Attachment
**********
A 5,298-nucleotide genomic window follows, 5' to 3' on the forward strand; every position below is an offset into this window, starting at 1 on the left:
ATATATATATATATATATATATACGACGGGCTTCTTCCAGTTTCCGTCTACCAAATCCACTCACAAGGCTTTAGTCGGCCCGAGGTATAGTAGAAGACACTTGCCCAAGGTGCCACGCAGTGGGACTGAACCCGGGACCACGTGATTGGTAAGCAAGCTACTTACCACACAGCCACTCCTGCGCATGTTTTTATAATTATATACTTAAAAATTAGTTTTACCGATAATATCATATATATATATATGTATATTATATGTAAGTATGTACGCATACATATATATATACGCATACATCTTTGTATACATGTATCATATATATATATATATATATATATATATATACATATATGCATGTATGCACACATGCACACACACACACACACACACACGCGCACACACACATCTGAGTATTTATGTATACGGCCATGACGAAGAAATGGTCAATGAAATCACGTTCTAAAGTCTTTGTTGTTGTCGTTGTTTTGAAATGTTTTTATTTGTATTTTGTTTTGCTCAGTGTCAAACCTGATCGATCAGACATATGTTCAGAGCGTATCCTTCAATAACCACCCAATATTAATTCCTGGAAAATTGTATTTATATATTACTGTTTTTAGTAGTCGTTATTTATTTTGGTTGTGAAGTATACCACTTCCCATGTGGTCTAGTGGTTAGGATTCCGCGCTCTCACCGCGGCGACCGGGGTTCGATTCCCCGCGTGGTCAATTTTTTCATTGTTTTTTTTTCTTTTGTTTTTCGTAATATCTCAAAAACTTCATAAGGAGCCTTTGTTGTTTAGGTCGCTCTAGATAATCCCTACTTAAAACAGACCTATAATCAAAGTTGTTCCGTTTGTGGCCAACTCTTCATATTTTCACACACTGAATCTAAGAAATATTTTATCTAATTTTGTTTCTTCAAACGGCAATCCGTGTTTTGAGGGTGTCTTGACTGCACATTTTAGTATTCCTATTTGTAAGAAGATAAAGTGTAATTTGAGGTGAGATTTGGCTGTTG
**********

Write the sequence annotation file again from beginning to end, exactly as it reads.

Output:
A 5,298-nucleotide genomic window follows, 5' to 3' on the forward strand; every position below is an offset into this window, starting at 1 on the left:
ATATATATATATATATATATATACGACGGGCTTCTTCCAGTTTCCGTCTACCAAATCCACTCACAAGGCTTTAGTCGGCCCGAGGTATAGTAGAAGACACTTGCCCAAGGTGCCACGCAGTGGGACTGAACCCGGGACCACGTGATTGGTAAGCAAGCTACTTACCACACAGCCACTCCTGCGCATGTTTTTATAATTATATACTTAAAAATTAGTTTTACCGATAATATCATATATATATATATGTATATTATATGTAAGTATGTACGCATACATATATATATACGCATACATCTTTGTATACATGTATCATATATATATATATATATATATATATATATACATATATGCATGTATGCACACATGCACACACACACACACACACACACGCGCACACACACATCTGAGTATTTATGTATACGGCCATGACGAAGAAATGGTCAATGAAATCACGTTCTAAAGTCTTTGTTGTTGTCGTTGTTTTGAAATGTTTTTATTTGTATTTTGTTTTGCTCAGTGTCAAACCTGATCGATCAGACATATGTTCAGAGCGTATCCTTCAATAACCACCCAATATTAATTCCTGGAAAATTGTATTTATATATTACTGTTTTTAGTAGTCGTTATTTATTTTGGTTGTGAAGTATACCACTTCCCATGTGGTCTAGTGGTTAGGATTCCGCGCTCTCACCGCGGCGACCGGGGTTCGATTCCCCGCGTGGTCAATTTTTTCATTGTTTTTTTTTCTTTTGTTTTTCGTAATATCTCAAAAACTTCATAAGGAGCCTTTGTTGTTTAGGTCGCTCTAGATAATCCCTACTTAAAACAGACCTATAATCAAAGTTGTTCCGTTTGTGGCCAACTCTTCATATTTTCACACACTGAATCTAAGAAATATTTTATCTAATTTTGTTTCTTCAAACGGCAATCCGTGTTTTGAGGGTGTCTTGACTGCACATTTTAGTATTCCTATTTGTAAGAAGATAAAGTGTAATTTGAGGTGAGATTTGGCTGTTG